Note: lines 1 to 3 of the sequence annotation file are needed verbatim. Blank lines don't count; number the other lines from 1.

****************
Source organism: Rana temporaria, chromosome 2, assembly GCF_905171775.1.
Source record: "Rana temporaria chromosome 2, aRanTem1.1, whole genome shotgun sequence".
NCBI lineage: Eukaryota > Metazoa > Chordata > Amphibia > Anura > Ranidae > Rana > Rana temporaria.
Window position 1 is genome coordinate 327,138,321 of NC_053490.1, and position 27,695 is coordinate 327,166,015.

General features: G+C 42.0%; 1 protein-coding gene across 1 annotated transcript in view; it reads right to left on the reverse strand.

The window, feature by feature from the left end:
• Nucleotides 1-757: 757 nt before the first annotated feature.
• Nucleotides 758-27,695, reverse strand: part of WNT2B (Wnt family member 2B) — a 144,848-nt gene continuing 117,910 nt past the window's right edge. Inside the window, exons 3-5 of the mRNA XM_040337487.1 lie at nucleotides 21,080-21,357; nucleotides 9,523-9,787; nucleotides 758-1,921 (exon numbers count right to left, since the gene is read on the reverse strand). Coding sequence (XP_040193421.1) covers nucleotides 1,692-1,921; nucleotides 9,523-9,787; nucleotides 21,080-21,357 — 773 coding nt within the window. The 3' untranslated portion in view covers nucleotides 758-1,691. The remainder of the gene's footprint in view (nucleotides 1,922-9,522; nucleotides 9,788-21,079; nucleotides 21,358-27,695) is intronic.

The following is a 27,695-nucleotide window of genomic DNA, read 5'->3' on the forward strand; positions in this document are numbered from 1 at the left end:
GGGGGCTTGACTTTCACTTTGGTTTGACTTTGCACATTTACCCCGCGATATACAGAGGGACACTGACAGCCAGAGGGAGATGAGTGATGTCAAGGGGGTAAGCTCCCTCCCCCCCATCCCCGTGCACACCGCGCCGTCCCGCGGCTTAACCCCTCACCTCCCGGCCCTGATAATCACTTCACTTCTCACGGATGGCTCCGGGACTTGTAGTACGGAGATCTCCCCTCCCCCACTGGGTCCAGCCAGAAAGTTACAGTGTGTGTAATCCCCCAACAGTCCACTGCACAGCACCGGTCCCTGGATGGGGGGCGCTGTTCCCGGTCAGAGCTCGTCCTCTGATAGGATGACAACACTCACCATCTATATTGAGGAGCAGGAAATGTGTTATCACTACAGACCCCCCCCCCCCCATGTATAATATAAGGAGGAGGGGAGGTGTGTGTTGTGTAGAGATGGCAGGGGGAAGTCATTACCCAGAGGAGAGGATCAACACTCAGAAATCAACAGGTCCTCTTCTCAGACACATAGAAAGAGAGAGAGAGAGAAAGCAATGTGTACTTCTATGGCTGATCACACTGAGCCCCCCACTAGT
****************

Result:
Source organism: Rana temporaria, chromosome 2, assembly GCF_905171775.1.
Source record: "Rana temporaria chromosome 2, aRanTem1.1, whole genome shotgun sequence".
NCBI lineage: Eukaryota > Metazoa > Chordata > Amphibia > Anura > Ranidae > Rana > Rana temporaria.